February 08, 2006

I need to pause for a moment to wish an unfond farewell to George Deutsch, the now-former NASA staffer who tried to tell its scientists how to do their jobs (see here and here for some background).

The resignation came as the agency was preparing to review its policies for communicating science to the public. The review was ordered Friday by Michael D. Griffin, the NASA administrator, after a week in which many NASA scientists and midlevel public affairs officials described to The New York Times various instances in which they said political pressure was applied to limit or flavor discussions of topics uncomfortable to the Bush administration, particularly global warming.

"As we have stated in the past, NASA is in the process of revising our public affairs policies across the agency to ensure our commitment to open and full communications," said the statement from Acosta. The statement said the resignation of Deutsch was "a separate matter."

Deutsch, who is 24, was offered a job as a writer and editor in NASA's public affairs office in Washington last year after working on President Bush's re-election campaign and inaugural committee, according to his resume. No one has disputed those portions of the document.

According to his resume, Deutsch received a "Bachelor of Arts in journalism, Class of 2003."

Tuesday, officials at the school said that was not the case.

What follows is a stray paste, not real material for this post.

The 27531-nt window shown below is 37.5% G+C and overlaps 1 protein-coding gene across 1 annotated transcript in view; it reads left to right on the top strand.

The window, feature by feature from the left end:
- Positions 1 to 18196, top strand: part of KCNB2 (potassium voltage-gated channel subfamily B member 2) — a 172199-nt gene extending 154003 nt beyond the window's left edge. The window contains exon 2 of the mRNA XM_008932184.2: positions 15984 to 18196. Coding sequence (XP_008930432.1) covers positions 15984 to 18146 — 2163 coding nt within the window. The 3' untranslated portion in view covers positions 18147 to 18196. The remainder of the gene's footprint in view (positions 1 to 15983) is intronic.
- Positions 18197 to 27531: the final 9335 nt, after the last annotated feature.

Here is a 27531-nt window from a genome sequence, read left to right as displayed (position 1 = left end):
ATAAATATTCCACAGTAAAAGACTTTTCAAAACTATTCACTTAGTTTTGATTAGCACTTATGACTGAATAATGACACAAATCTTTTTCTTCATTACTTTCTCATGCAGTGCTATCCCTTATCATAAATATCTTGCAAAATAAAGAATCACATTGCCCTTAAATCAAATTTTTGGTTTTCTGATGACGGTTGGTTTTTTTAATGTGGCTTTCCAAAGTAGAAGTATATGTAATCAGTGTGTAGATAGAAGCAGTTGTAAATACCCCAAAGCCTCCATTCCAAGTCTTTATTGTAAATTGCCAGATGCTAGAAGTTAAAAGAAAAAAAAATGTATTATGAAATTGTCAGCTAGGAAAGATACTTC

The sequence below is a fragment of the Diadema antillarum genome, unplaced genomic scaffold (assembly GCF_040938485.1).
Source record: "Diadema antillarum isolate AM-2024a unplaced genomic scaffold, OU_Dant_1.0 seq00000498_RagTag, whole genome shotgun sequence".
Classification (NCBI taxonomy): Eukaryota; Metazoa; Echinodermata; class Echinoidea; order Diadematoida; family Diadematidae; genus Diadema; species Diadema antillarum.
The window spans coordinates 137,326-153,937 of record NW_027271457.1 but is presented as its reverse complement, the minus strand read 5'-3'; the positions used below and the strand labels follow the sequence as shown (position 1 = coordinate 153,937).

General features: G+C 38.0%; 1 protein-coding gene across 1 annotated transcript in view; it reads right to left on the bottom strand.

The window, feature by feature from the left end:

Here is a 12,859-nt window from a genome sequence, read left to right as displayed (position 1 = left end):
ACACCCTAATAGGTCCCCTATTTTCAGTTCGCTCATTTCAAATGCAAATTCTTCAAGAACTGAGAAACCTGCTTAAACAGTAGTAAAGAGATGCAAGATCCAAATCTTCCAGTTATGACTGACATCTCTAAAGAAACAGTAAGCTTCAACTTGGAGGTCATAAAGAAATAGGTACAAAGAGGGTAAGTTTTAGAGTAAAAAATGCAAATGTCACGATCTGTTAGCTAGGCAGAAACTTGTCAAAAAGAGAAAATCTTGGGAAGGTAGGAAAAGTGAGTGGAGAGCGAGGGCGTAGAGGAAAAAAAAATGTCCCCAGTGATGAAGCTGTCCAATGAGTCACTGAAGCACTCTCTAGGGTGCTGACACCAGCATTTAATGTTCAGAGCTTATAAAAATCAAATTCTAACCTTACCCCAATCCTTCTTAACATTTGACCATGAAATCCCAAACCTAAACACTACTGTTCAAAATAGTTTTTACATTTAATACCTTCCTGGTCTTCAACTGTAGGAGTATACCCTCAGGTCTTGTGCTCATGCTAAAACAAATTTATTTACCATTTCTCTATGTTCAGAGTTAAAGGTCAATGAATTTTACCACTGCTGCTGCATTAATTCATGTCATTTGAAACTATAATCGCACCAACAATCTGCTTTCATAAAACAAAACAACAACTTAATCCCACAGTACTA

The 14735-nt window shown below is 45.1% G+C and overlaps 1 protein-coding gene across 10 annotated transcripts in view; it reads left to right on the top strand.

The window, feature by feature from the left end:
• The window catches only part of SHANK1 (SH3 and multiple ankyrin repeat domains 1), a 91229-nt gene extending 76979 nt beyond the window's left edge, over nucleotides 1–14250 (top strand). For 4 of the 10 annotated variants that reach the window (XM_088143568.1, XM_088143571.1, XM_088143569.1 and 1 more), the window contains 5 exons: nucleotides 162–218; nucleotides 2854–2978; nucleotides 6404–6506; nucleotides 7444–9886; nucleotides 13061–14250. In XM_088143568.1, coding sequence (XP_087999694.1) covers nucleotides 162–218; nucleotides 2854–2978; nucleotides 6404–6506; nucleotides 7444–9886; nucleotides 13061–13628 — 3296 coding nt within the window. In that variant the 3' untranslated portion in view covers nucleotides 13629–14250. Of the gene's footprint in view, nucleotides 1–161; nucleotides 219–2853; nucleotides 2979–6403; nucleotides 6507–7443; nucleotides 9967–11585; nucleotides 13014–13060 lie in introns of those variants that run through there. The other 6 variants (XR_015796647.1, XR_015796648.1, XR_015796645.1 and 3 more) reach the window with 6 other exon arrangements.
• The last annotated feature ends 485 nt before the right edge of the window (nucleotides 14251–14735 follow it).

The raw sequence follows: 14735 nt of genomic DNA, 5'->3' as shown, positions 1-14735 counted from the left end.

"George Carlton Deutsch III did attend Texas A&M University but has not completed the requirements for a degree," said an e-mail message from Rita Presley, assistant to the registrar at the university, responding to a query from The Times.


Deutsch's educational record was first challenged on Monday by Nick Anthis, who graduated from Texas A&M last year with a biochemistry degree, is pursuing a doctoral degree at Oxford as a Rhodes Scholar and has been writing a Web log on science policy (scientificactivist.blogspot.com).

After Anthis read about the problems at NASA, he said in an interview: "It seemed like political figures had really overstepped the line. I was just going to write some commentary on this when somebody tipped me off that George Deutsch might not have graduated."

He posted a blog entry asserting this after he checked with the school's association of former students. He reported that the association said Deutsch received no degree.

A copy of Deutsch's resume was provided to The Times by someone working in NASA headquarters who, along with many other NASA employees, said that Deutsch played a small but significant role in an intensifying effort at the agency to exert political control over the flow of information to the public.

Such complaints came to the fore starting in late January, when Dr. James E. Hansen, the climate scientist, and several midlevel public affairs officers told The Times that political appointees, including Deutsch, were pressing to limit Hansen's speaking and interviews on the threats posed by global warming.